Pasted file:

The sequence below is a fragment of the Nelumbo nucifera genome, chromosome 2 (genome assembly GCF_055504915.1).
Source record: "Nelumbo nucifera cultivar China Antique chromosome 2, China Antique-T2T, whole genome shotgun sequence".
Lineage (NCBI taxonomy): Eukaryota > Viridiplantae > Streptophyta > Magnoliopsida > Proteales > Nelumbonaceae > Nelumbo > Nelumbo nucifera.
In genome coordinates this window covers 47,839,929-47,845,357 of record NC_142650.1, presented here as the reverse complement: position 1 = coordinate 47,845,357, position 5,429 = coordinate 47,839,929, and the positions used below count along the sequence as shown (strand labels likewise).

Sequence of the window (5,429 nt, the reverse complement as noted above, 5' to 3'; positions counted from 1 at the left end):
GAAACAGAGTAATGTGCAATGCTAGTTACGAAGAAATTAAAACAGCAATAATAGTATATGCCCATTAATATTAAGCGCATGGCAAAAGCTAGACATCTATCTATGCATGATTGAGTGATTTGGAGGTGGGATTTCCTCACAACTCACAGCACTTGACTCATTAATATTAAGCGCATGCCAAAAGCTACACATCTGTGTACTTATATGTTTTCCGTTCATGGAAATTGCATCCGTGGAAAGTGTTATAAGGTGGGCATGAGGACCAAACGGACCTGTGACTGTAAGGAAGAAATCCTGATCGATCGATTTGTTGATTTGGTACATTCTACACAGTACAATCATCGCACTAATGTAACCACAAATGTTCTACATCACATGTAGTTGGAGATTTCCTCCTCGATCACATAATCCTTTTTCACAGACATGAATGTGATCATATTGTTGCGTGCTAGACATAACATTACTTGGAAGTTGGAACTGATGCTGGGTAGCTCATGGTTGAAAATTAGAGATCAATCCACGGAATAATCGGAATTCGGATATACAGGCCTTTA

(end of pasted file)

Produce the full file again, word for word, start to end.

The sequence below is a fragment of the Nelumbo nucifera genome, chromosome 2 (genome assembly GCF_055504915.1).
Source record: "Nelumbo nucifera cultivar China Antique chromosome 2, China Antique-T2T, whole genome shotgun sequence".
Lineage (NCBI taxonomy): Eukaryota > Viridiplantae > Streptophyta > Magnoliopsida > Proteales > Nelumbonaceae > Nelumbo > Nelumbo nucifera.
In genome coordinates this window covers 47,839,929-47,845,357 of record NC_142650.1, presented here as the reverse complement: position 1 = coordinate 47,845,357, position 5,429 = coordinate 47,839,929, and the positions used below count along the sequence as shown (strand labels likewise).

Sequence of the window (5,429 nt, the reverse complement as noted above, 5' to 3'; positions counted from 1 at the left end):
GAAACAGAGTAATGTGCAATGCTAGTTACGAAGAAATTAAAACAGCAATAATAGTATATGCCCATTAATATTAAGCGCATGGCAAAAGCTAGACATCTATCTATGCATGATTGAGTGATTTGGAGGTGGGATTTCCTCACAACTCACAGCACTTGACTCATTAATATTAAGCGCATGCCAAAAGCTACACATCTGTGTACTTATATGTTTTCCGTTCATGGAAATTGCATCCGTGGAAAGTGTTATAAGGTGGGCATGAGGACCAAACGGACCTGTGACTGTAAGGAAGAAATCCTGATCGATCGATTTGTTGATTTGGTACATTCTACACAGTACAATCATCGCACTAATGTAACCACAAATGTTCTACATCACATGTAGTTGGAGATTTCCTCCTCGATCACATAATCCTTTTTCACAGACATGAATGTGATCATATTGTTGCGTGCTAGACATAACATTACTTGGAAGTTGGAACTGATGCTGGGTAGCTCATGGTTGAAAATTAGAGATCAATCCACGGAATAATCGGAATTCGGATATACAGGCCTTTA